Chinese Challenge Out of Africa

When we come to the issue of the antiquity of mankind, the present consensus puts it back around 120,000 plus years for an African genesis of modern humanity. It has been accepted for about twenty years.

In this item, the Chinese have dug up the beginnings of a challenge to that proposition.

We are fairly sure that totally modern man was on the ground by 70,000 years ago. What I mean by that is that it would be possible to plug him into the modern world with the proper educational inputs. Art work shows up and complex tools are now been made.

The point is that somewhere a population transitioned into the necessary skill set. My own preference is that this took place in the tropics around Indonesia. That is not important because when the transition took place, mankind commenced operating as a clan unit rather than as a small family unit. That immediately allowed a rapid population expansion back over all prior human populations that surely saw extinctions and cross breeding with the indigenous populations.

The clan structure allowed greater populations and this overwhelmed the smaller populations. Imagine if the Australian Aboriginals were forced to intermarry with the present Australian population. Their traits would disappear in several generations because of numbers alone.

Primate range expansion out of Africa was a constant rather than been exceptional. More importantly the human like primate had one other very effective trick. They engaged in war. This meant that two adjacent tribes actively raided each other for the purpose of killing off (and eating) that tribes males and capturing women into their tribe.

This meant that human gene exchange was wonderfully accelerated. The advent of the social structure of the tribe permitted much larger combat groups than could be sustained by any other primate group, and any that may have existed similar to the remnant aboriginals would have been overwhelmed genetically by numbers. Species uniqueness likely kept some primate lines from been submerged but at the price of extinction.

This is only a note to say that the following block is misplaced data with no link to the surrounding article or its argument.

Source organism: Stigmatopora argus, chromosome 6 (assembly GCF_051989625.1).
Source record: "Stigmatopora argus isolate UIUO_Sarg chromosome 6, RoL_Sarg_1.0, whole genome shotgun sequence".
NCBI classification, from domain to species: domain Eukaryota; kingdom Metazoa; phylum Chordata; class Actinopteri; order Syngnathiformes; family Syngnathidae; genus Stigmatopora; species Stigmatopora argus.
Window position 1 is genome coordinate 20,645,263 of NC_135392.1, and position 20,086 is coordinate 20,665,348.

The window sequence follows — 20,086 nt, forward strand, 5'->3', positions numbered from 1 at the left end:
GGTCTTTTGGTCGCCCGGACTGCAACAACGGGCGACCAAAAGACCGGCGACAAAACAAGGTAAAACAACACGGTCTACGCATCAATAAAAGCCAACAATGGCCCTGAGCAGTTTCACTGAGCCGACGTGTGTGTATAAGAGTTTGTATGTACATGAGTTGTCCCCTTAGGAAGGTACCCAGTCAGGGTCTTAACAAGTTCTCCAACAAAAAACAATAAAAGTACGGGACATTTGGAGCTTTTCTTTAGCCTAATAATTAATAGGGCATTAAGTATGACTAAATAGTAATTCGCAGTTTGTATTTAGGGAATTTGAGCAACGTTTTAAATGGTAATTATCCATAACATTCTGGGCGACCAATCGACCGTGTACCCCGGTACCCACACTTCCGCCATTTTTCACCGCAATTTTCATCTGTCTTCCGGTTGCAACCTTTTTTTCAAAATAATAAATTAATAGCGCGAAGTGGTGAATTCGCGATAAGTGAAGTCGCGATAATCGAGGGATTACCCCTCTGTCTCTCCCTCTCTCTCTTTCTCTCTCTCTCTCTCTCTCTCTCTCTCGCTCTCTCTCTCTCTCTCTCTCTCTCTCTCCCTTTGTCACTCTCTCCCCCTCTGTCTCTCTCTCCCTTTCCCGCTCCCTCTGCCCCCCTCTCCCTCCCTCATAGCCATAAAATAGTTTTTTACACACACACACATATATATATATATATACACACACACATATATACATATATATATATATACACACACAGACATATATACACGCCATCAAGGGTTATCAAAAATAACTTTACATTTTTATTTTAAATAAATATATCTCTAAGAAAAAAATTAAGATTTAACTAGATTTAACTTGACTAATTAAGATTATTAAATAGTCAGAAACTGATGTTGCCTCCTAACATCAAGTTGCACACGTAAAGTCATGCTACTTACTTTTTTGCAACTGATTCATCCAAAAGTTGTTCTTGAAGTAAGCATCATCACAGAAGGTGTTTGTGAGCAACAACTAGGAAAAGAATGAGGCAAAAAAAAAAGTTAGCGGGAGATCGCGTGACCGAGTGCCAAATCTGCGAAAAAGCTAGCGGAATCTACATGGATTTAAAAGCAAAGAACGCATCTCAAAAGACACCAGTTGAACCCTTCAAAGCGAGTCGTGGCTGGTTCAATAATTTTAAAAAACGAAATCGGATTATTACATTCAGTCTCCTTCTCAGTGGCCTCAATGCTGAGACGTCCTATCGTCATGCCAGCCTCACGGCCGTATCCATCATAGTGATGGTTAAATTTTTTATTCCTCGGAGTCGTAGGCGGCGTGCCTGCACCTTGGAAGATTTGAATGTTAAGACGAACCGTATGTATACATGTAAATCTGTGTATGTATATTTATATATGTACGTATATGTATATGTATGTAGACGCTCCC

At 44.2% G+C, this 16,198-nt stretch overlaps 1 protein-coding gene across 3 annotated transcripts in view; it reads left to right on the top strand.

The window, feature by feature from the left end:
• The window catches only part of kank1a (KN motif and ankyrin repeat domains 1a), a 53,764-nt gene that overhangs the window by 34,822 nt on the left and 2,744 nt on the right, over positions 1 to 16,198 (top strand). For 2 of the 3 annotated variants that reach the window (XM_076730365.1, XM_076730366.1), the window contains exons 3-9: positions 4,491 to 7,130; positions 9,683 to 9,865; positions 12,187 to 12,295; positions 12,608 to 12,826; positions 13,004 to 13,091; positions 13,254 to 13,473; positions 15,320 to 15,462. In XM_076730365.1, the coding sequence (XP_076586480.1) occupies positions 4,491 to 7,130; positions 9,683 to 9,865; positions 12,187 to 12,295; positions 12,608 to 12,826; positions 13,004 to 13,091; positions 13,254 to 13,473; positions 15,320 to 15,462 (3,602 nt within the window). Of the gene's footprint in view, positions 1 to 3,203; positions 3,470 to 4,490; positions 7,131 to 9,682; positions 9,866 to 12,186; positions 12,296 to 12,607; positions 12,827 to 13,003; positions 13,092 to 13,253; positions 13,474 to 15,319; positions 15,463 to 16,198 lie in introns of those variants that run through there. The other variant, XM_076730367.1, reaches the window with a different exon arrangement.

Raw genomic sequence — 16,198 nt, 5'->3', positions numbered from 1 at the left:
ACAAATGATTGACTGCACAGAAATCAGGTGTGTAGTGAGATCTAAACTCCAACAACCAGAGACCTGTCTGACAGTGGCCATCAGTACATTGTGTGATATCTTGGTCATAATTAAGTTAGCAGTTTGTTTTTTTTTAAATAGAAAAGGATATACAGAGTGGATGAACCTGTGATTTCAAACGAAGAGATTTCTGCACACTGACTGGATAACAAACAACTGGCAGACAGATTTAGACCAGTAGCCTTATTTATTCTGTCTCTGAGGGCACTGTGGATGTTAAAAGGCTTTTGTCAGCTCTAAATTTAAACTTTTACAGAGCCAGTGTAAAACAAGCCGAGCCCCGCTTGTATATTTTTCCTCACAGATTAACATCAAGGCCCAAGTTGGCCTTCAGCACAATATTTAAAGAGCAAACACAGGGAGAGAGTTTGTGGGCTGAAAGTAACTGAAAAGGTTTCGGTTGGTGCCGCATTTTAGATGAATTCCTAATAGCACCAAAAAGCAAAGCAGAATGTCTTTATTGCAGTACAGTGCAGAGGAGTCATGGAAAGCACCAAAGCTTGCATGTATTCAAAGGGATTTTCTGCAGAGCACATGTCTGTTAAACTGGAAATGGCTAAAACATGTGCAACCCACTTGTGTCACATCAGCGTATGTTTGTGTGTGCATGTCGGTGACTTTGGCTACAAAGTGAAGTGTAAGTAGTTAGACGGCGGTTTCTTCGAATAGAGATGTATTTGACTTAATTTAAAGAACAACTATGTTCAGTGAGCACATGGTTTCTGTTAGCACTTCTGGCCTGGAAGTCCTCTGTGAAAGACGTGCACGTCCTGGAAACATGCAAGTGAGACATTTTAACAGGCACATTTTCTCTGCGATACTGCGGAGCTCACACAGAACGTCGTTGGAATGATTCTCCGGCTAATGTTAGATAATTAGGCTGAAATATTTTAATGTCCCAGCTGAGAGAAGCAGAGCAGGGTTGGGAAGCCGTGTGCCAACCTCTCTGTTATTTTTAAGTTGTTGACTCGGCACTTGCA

Chinese challenge to 'out of Africa' theory

The discovery of an early human fossil in southern China may challenge the commonly held idea that modern humans originated out of Africa.

Jin Changzhu and colleagues of the Institute of Vertebrate Palaeontology and Palaeoanthropology in Beijing, announced to Chinese media last week that they have uncovered a 110,000-year-old putative Homo sapiens jawbone from a cave in southern China's Guangxi province.

The mandible has a protruding chin like that of Homo sapiens, but the thickness of the jaw is indicative of more primitive hominins, suggesting that the fossil could derive from interbreeding.

If confirmed, the finding would lend support to the "multiregional hypothesis". This says that modern humans descend from Homo sapiens coming out of Africa who then interbred with more primitive humans on other continents. In contrast, the prevailing "out of Africa" hypothesis holds that modern humans are the direct descendants of people who spread out of Africa to other continents around 100,000 years ago.

The study will appear in Chinese Science Bulletin later this month.

Out of China?

"[This paper] acts to reject the theory that modern humans are of uniquely African origin and supports the notion that emerging African populations mixed with natives they encountered," says Milford Wolpoff, a proponent of the multiregional hypothesis at the University of Michigan.

Others disagreed. Erik Trinkaus, an anthropologist at Washington University in St Louis, Missouri, questioned whether the find was a true Homo sapiens.

"You need to keep in mind that 'Homo sapiens' for most Chinese scholars is not limited to anatomically modern humans," he says. "For many of them, it is all 'post Homo erectus,' humans."

Chris Stringer of London's Natural History Museum said that it was too early to make far-reaching conclusions. "From the parts preserved, this fossil could just as likely be related to preceding archaic humans, or even to the Neanderthals, who at times seem to have extended their range towards China."

The present analysis of the mandible focused almost exclusively on determining the fossil's age. The researchers said a follow-up study would give a more complete treatment on what exactly the find represents.

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